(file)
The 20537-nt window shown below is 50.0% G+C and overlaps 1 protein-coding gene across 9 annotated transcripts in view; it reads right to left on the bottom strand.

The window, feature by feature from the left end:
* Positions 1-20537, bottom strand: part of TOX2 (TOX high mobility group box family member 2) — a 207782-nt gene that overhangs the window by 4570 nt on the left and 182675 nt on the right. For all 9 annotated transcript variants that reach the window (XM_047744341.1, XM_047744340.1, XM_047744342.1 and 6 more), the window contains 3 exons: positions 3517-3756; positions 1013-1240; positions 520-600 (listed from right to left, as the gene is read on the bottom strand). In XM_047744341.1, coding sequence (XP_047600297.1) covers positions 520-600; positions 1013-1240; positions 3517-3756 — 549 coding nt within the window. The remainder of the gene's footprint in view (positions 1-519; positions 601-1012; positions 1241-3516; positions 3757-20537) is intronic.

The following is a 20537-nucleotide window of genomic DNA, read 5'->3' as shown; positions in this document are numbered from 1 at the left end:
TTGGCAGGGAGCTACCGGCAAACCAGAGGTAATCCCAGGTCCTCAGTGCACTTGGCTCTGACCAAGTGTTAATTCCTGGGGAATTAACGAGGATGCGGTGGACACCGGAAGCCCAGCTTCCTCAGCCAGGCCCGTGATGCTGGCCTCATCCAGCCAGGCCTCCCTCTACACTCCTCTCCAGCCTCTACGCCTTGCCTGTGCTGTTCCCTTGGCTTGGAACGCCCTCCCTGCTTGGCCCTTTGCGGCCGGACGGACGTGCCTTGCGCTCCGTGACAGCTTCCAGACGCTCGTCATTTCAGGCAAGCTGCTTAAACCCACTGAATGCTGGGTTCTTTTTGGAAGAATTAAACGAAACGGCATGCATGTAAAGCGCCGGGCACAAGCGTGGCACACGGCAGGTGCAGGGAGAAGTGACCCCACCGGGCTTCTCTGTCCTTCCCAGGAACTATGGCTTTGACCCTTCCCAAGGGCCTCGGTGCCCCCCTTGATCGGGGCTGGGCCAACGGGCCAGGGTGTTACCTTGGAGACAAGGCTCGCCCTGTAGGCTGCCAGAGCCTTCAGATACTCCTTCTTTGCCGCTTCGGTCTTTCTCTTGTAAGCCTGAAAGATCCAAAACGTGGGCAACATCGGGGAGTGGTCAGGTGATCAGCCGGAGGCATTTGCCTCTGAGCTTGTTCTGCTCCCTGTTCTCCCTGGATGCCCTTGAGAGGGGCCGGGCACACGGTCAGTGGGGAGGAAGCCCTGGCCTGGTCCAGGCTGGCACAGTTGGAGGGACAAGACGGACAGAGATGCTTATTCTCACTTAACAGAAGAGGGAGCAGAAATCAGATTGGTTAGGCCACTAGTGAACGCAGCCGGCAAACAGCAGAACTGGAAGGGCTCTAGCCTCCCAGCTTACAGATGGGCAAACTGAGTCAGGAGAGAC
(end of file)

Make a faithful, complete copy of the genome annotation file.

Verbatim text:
The 20537-nt window shown below is 50.0% G+C and overlaps 1 protein-coding gene across 9 annotated transcripts in view; it reads right to left on the bottom strand.

The window, feature by feature from the left end:
* Positions 1-20537, bottom strand: part of TOX2 (TOX high mobility group box family member 2) — a 207782-nt gene that overhangs the window by 4570 nt on the left and 182675 nt on the right. For all 9 annotated transcript variants that reach the window (XM_047744341.1, XM_047744340.1, XM_047744342.1 and 6 more), the window contains 3 exons: positions 3517-3756; positions 1013-1240; positions 520-600 (listed from right to left, as the gene is read on the bottom strand). In XM_047744341.1, coding sequence (XP_047600297.1) covers positions 520-600; positions 1013-1240; positions 3517-3756 — 549 coding nt within the window. The remainder of the gene's footprint in view (positions 1-519; positions 601-1012; positions 1241-3516; positions 3757-20537) is intronic.

The following is a 20537-nucleotide window of genomic DNA, read 5'->3' as shown; positions in this document are numbered from 1 at the left end:
TTGGCAGGGAGCTACCGGCAAACCAGAGGTAATCCCAGGTCCTCAGTGCACTTGGCTCTGACCAAGTGTTAATTCCTGGGGAATTAACGAGGATGCGGTGGACACCGGAAGCCCAGCTTCCTCAGCCAGGCCCGTGATGCTGGCCTCATCCAGCCAGGCCTCCCTCTACACTCCTCTCCAGCCTCTACGCCTTGCCTGTGCTGTTCCCTTGGCTTGGAACGCCCTCCCTGCTTGGCCCTTTGCGGCCGGACGGACGTGCCTTGCGCTCCGTGACAGCTTCCAGACGCTCGTCATTTCAGGCAAGCTGCTTAAACCCACTGAATGCTGGGTTCTTTTTGGAAGAATTAAACGAAACGGCATGCATGTAAAGCGCCGGGCACAAGCGTGGCACACGGCAGGTGCAGGGAGAAGTGACCCCACCGGGCTTCTCTGTCCTTCCCAGGAACTATGGCTTTGACCCTTCCCAAGGGCCTCGGTGCCCCCCTTGATCGGGGCTGGGCCAACGGGCCAGGGTGTTACCTTGGAGACAAGGCTCGCCCTGTAGGCTGCCAGAGCCTTCAGATACTCCTTCTTTGCCGCTTCGGTCTTTCTCTTGTAAGCCTGAAAGATCCAAAACGTGGGCAACATCGGGGAGTGGTCAGGTGATCAGCCGGAGGCATTTGCCTCTGAGCTTGTTCTGCTCCCTGTTCTCCCTGGATGCCCTTGAGAGGGGCCGGGCACACGGTCAGTGGGGAGGAAGCCCTGGCCTGGTCCAGGCTGGCACAGTTGGAGGGACAAGACGGACAGAGATGCTTATTCTCACTTAACAGAAGAGGGAGCAGAAATCAGATTGGTTAGGCCACTAGTGAACGCAGCCGGCAAACAGCAGAACTGGAAGGGCTCTAGCCTCCCAGCTTACAGATGGGCAAACTGAGTCAGGAGAGAC